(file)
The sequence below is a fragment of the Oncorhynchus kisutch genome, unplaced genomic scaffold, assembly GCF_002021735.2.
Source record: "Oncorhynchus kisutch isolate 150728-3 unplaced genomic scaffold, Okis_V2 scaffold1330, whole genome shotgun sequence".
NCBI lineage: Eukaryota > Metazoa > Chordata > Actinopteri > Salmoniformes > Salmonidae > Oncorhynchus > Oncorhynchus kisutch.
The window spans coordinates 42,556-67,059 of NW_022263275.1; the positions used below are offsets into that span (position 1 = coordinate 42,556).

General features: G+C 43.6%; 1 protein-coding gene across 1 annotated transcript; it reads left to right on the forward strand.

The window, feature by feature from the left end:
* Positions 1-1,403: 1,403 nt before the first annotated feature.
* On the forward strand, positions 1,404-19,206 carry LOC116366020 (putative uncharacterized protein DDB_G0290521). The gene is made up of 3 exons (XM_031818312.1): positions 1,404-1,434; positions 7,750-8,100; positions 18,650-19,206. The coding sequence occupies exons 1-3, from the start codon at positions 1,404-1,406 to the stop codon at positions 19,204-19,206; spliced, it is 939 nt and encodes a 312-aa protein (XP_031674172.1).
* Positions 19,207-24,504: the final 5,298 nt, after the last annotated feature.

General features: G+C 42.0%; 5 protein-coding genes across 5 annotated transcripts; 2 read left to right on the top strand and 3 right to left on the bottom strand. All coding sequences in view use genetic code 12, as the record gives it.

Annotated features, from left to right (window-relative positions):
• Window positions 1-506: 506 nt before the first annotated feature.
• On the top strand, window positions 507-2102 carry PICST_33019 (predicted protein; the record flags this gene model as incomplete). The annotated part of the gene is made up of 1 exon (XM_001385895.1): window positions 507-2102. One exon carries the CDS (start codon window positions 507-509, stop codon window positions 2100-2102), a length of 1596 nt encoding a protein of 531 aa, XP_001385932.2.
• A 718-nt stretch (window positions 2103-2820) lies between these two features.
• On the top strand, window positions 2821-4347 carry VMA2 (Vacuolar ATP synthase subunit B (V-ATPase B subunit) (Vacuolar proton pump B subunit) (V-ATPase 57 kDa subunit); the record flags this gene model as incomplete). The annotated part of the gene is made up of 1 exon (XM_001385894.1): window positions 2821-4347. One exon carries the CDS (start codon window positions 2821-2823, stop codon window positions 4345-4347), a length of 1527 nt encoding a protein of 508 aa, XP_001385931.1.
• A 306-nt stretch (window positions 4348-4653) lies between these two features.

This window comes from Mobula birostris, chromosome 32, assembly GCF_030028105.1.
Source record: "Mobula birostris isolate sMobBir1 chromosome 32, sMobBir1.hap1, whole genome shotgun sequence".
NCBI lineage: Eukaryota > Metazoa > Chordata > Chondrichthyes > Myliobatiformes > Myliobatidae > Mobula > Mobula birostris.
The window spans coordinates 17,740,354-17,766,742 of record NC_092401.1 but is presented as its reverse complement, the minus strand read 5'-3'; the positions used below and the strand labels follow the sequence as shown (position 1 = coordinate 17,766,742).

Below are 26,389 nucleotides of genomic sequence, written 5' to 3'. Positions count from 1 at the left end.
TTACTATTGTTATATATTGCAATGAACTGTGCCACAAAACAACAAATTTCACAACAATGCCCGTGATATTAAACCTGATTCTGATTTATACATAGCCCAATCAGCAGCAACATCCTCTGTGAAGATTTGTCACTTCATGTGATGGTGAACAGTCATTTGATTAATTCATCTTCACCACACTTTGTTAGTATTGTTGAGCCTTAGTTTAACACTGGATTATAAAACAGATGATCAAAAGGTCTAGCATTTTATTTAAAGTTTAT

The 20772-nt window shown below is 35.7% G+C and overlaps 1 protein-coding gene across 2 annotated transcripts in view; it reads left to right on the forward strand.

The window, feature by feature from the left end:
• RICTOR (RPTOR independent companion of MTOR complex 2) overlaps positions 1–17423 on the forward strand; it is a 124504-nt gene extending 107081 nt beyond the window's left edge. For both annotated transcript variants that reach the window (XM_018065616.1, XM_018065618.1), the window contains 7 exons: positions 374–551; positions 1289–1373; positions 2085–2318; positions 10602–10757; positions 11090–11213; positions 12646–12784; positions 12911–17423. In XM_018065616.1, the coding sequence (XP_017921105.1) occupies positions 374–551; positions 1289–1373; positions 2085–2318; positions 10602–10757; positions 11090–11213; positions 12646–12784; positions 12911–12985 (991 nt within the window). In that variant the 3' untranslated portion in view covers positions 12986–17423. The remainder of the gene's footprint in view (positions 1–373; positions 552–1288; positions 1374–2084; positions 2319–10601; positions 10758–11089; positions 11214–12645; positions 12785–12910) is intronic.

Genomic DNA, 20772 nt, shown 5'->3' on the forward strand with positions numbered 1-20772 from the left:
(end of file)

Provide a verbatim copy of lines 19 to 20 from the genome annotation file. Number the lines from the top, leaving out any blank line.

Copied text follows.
NCBI lineage: Eukaryota > Metazoa > Chordata > Chondrichthyes > Myliobatiformes > Myliobatidae > Mobula > Mobula birostris.
The window spans coordinates 17,740,354-17,766,742 of record NC_092401.1 but is presented as its reverse complement, the minus strand read 5'-3'; the positions used below and the strand labels follow the sequence as shown (position 1 = coordinate 17,766,742).